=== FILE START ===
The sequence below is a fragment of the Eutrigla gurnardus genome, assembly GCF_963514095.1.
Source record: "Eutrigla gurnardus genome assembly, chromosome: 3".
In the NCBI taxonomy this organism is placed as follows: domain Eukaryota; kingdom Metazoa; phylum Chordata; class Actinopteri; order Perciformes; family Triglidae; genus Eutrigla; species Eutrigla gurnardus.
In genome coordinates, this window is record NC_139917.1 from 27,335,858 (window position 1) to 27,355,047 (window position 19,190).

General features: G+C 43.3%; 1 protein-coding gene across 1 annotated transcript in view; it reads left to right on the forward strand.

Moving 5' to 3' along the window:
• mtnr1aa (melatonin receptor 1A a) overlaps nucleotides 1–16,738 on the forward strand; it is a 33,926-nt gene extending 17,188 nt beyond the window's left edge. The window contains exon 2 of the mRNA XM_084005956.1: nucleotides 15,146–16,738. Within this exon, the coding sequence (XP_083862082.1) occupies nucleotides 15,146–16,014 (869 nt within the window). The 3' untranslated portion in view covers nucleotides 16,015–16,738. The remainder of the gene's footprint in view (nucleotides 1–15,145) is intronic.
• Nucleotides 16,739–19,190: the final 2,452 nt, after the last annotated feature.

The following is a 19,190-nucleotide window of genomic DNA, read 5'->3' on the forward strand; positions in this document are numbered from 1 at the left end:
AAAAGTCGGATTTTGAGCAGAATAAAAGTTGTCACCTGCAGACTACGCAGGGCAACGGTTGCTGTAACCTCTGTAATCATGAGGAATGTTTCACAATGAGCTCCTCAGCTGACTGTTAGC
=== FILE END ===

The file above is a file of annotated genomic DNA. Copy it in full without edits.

The sequence below is a fragment of the Eutrigla gurnardus genome, assembly GCF_963514095.1.
Source record: "Eutrigla gurnardus genome assembly, chromosome: 3".
In the NCBI taxonomy this organism is placed as follows: domain Eukaryota; kingdom Metazoa; phylum Chordata; class Actinopteri; order Perciformes; family Triglidae; genus Eutrigla; species Eutrigla gurnardus.
In genome coordinates, this window is record NC_139917.1 from 27,335,858 (window position 1) to 27,355,047 (window position 19,190).

General features: G+C 43.3%; 1 protein-coding gene across 1 annotated transcript in view; it reads left to right on the forward strand.

Moving 5' to 3' along the window:
• mtnr1aa (melatonin receptor 1A a) overlaps nucleotides 1–16,738 on the forward strand; it is a 33,926-nt gene extending 17,188 nt beyond the window's left edge. The window contains exon 2 of the mRNA XM_084005956.1: nucleotides 15,146–16,738. Within this exon, the coding sequence (XP_083862082.1) occupies nucleotides 15,146–16,014 (869 nt within the window). The 3' untranslated portion in view covers nucleotides 16,015–16,738. The remainder of the gene's footprint in view (nucleotides 1–15,145) is intronic.
• Nucleotides 16,739–19,190: the final 2,452 nt, after the last annotated feature.

The following is a 19,190-nucleotide window of genomic DNA, read 5'->3' on the forward strand; positions in this document are numbered from 1 at the left end:
AAAAGTCGGATTTTGAGCAGAATAAAAGTTGTCACCTGCAGACTACGCAGGGCAACGGTTGCTGTAACCTCTGTAATCATGAGGAATGTTTCACAATGAGCTCCTCAGCTGACTGTTAGC